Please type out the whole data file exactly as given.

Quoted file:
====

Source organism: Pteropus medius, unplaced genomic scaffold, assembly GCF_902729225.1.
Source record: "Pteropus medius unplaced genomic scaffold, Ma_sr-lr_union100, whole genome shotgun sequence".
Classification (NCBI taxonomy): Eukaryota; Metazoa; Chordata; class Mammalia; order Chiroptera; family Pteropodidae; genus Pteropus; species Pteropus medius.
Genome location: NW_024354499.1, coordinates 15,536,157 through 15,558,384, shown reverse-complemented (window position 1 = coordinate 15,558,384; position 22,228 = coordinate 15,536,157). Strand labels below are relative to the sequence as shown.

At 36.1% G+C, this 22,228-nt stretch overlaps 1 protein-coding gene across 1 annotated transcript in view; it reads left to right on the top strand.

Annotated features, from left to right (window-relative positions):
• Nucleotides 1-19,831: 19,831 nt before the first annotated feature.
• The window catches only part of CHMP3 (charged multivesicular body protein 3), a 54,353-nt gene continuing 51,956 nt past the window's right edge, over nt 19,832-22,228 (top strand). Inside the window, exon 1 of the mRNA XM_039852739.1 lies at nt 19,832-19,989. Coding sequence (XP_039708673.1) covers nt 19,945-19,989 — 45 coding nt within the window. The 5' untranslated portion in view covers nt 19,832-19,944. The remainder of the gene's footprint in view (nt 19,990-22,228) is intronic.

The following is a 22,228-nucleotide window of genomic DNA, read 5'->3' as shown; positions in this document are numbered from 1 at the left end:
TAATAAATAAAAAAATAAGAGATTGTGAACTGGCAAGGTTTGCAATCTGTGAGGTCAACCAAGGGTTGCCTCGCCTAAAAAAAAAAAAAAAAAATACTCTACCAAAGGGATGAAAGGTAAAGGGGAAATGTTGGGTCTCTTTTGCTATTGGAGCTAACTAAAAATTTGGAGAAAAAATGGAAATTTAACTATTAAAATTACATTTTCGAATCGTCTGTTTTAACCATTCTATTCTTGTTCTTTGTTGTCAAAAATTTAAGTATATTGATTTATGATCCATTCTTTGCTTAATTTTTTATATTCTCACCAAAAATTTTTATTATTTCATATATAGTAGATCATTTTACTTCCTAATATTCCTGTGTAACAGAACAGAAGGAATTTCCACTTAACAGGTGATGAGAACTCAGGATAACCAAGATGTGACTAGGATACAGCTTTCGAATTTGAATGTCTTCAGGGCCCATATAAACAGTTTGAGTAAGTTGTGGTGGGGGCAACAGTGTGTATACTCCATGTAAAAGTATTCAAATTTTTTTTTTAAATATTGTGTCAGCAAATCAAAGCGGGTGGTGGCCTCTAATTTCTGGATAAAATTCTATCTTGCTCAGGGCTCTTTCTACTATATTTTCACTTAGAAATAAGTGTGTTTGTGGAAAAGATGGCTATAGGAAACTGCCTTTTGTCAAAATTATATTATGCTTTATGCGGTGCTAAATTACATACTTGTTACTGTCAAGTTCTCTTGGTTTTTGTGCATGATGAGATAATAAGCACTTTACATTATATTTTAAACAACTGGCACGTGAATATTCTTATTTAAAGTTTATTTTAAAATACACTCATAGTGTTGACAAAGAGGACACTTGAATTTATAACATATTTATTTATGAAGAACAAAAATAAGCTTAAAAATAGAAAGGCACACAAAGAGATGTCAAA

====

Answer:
Source organism: Pteropus medius, unplaced genomic scaffold, assembly GCF_902729225.1.
Source record: "Pteropus medius unplaced genomic scaffold, Ma_sr-lr_union100, whole genome shotgun sequence".
Classification (NCBI taxonomy): Eukaryota; Metazoa; Chordata; class Mammalia; order Chiroptera; family Pteropodidae; genus Pteropus; species Pteropus medius.
Genome location: NW_024354499.1, coordinates 15,536,157 through 15,558,384, shown reverse-complemented (window position 1 = coordinate 15,558,384; position 22,228 = coordinate 15,536,157). Strand labels below are relative to the sequence as shown.

At 36.1% G+C, this 22,228-nt stretch overlaps 1 protein-coding gene across 1 annotated transcript in view; it reads left to right on the top strand.

Annotated features, from left to right (window-relative positions):
• Nucleotides 1-19,831: 19,831 nt before the first annotated feature.
• The window catches only part of CHMP3 (charged multivesicular body protein 3), a 54,353-nt gene continuing 51,956 nt past the window's right edge, over nt 19,832-22,228 (top strand). Inside the window, exon 1 of the mRNA XM_039852739.1 lies at nt 19,832-19,989. Coding sequence (XP_039708673.1) covers nt 19,945-19,989 — 45 coding nt within the window. The 5' untranslated portion in view covers nt 19,832-19,944. The remainder of the gene's footprint in view (nt 19,990-22,228) is intronic.

The following is a 22,228-nucleotide window of genomic DNA, read 5'->3' as shown; positions in this document are numbered from 1 at the left end:
TAATAAATAAAAAAATAAGAGATTGTGAACTGGCAAGGTTTGCAATCTGTGAGGTCAACCAAGGGTTGCCTCGCCTAAAAAAAAAAAAAAAAAATACTCTACCAAAGGGATGAAAGGTAAAGGGGAAATGTTGGGTCTCTTTTGCTATTGGAGCTAACTAAAAATTTGGAGAAAAAATGGAAATTTAACTATTAAAATTACATTTTCGAATCGTCTGTTTTAACCATTCTATTCTTGTTCTTTGTTGTCAAAAATTTAAGTATATTGATTTATGATCCATTCTTTGCTTAATTTTTTATATTCTCACCAAAAATTTTTATTATTTCATATATAGTAGATCATTTTACTTCCTAATATTCCTGTGTAACAGAACAGAAGGAATTTCCACTTAACAGGTGATGAGAACTCAGGATAACCAAGATGTGACTAGGATACAGCTTTCGAATTTGAATGTCTTCAGGGCCCATATAAACAGTTTGAGTAAGTTGTGGTGGGGGCAACAGTGTGTATACTCCATGTAAAAGTATTCAAATTTTTTTTTTAAATATTGTGTCAGCAAATCAAAGCGGGTGGTGGCCTCTAATTTCTGGATAAAATTCTATCTTGCTCAGGGCTCTTTCTACTATATTTTCACTTAGAAATAAGTGTGTTTGTGGAAAAGATGGCTATAGGAAACTGCCTTTTGTCAAAATTATATTATGCTTTATGCGGTGCTAAATTACATACTTGTTACTGTCAAGTTCTCTTGGTTTTTGTGCATGATGAGATAATAAGCACTTTACATTATATTTTAAACAACTGGCACGTGAATATTCTTATTTAAAGTTTATTTTAAAATACACTCATAGTGTTGACAAAGAGGACACTTGAATTTATAACATATTTATTTATGAAGAACAAAAATAAGCTTAAAAATAGAAAGGCACACAAAGAGATGTCAAA